I have always enjoyed helping our kids create history timelines for this same reason. They remember the important people and dates so much easier when they experience them in so many different ways. When our older girls were young, our history timelines were art masterpieces that ended up circling the entire perimeter of our dining room. Each new picture moved forward in history, highlighting a significant event or person and allowing them to engage their creative, artistic sides. I wanted to give our youngest a similar experience, but have the timeline confined to a space smaller than an entire dining room. I decided to help her create a Timeline Notebook and I’m excited about the potential. She will literally be able to continue adding pages, all the way through high school, as her studies expand and go more indepth.
Of course the most exciting thing, for her, is the artistic and creative aspect of it. I’m excited because she can’t help but learn, as she enjoys the projects that she will work on. As she gets older, she will appreciate history, its significance and her place in it, a little more than she does now, at age 10. Then this book will be a treasure of memories and information.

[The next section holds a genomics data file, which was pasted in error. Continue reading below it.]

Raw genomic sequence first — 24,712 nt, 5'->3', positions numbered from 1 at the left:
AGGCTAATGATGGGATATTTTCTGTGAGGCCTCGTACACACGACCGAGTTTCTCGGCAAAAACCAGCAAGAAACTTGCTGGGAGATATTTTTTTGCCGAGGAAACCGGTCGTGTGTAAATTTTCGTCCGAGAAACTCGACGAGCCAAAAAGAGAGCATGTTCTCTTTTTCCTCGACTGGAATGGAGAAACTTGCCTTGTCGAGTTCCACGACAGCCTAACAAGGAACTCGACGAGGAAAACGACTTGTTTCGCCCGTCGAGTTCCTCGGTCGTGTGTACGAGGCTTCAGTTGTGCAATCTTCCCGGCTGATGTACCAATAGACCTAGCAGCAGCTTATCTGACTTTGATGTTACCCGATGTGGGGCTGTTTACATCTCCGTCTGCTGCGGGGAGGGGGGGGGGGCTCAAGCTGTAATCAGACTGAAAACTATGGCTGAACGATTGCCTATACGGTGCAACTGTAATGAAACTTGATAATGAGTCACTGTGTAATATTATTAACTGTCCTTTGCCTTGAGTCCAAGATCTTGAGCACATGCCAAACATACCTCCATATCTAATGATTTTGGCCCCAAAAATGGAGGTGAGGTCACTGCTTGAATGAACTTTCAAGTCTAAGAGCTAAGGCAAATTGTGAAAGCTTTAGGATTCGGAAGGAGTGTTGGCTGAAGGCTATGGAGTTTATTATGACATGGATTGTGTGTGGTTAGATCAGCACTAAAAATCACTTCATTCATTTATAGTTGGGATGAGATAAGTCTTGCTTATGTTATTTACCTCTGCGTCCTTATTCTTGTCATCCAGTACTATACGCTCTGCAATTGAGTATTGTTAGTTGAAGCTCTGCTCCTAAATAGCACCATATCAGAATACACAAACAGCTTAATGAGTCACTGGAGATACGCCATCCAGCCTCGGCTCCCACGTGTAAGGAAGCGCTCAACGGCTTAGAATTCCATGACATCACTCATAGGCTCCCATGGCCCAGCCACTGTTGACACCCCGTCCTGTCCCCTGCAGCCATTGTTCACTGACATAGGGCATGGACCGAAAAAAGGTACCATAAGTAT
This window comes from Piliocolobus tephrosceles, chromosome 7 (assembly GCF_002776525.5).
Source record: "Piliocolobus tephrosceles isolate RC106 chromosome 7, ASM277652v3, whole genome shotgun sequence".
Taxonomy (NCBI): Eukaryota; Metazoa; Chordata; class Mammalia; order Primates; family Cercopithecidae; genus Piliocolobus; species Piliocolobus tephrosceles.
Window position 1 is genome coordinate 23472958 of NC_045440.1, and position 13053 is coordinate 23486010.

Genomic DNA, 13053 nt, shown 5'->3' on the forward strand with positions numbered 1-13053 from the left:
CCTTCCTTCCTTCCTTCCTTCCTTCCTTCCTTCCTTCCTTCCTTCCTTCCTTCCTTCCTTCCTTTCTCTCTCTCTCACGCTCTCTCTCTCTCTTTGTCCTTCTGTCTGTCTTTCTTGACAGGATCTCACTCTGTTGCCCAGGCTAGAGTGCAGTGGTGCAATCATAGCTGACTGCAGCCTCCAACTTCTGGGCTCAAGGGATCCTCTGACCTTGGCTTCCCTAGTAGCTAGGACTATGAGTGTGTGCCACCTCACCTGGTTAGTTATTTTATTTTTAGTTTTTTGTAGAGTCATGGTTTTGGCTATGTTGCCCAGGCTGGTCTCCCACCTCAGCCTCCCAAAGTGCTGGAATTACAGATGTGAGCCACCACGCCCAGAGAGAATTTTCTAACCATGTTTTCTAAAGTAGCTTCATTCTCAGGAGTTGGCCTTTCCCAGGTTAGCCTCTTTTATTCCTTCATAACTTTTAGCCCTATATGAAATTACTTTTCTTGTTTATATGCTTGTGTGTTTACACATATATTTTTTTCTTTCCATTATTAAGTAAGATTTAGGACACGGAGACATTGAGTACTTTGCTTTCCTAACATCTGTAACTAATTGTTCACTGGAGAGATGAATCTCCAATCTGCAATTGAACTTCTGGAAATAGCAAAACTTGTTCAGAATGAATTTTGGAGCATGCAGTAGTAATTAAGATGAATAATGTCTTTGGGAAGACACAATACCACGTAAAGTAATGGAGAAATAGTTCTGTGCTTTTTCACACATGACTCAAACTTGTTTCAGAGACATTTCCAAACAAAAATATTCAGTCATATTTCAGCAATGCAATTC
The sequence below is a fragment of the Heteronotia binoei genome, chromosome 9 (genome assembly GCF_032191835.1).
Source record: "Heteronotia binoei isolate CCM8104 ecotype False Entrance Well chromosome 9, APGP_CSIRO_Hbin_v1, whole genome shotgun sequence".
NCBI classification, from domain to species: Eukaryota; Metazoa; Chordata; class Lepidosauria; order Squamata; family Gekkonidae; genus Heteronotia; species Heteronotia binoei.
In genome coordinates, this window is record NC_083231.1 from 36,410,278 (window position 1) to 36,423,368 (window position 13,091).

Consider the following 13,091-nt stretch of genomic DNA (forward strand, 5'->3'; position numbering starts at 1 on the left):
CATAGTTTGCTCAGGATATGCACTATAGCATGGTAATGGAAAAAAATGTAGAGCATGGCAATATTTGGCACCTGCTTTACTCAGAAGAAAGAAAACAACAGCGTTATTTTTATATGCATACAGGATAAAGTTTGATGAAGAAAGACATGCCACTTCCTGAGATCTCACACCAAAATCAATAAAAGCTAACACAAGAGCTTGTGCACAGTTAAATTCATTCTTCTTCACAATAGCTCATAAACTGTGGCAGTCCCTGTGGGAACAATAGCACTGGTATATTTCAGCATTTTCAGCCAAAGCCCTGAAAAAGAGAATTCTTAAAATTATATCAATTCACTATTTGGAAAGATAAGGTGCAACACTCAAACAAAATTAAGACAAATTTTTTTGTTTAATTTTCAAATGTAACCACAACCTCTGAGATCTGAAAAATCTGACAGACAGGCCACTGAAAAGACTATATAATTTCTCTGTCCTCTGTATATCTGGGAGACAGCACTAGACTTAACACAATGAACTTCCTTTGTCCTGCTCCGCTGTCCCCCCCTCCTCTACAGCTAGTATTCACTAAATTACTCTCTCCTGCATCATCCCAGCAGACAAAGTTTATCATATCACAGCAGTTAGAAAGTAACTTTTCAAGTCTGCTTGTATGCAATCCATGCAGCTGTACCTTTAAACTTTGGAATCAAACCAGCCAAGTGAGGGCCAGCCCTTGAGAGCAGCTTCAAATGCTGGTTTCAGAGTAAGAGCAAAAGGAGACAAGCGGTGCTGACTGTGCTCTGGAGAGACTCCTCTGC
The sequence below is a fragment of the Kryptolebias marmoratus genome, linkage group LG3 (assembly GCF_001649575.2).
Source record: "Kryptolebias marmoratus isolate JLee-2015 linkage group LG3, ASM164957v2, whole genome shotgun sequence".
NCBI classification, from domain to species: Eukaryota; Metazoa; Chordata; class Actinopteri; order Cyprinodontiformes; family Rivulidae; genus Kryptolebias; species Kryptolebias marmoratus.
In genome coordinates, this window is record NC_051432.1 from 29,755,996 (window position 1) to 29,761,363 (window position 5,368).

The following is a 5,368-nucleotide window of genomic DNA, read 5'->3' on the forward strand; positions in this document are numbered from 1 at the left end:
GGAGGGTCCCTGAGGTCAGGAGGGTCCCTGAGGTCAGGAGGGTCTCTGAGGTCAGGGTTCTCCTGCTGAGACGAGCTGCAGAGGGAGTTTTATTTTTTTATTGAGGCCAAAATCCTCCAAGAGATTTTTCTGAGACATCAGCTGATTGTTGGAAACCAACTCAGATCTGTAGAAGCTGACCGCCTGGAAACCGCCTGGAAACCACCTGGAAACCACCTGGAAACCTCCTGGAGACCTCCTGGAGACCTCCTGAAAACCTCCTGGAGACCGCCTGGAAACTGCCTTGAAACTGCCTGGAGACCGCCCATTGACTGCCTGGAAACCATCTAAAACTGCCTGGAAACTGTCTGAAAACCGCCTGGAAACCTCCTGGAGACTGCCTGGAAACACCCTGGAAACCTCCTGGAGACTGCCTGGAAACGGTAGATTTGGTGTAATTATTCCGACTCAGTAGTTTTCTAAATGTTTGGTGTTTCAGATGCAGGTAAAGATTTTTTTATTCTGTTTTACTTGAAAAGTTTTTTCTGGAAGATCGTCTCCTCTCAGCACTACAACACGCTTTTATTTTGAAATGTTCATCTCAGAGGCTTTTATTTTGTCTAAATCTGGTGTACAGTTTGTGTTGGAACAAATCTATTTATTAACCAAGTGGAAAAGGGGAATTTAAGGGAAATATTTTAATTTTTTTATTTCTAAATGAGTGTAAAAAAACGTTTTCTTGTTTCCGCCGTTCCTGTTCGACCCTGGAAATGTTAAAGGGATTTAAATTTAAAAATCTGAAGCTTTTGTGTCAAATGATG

To create your own History Timeline Notebook, you’ll only need a few simple supplies and you’ll probably have most of them on hand, at home.
- a three ring binder (I would recommend a 1 ½” or 2″, if you plan to continue adding pages over several years. If you grab one that has the plastic sleeve on the front, it’s so much easier to add a nice cover.)
- 8½ x 11 cardstock (something you can run through your printer. I prefer the heavier weight, so we can cover both sides without any bleed-through.)
- markers (I like Elmer’s Painters Markersfor this kind of project. They are so much easier to control than paint and a brush; and the vibrant colors are fade resistant and permanent.)
- a ruler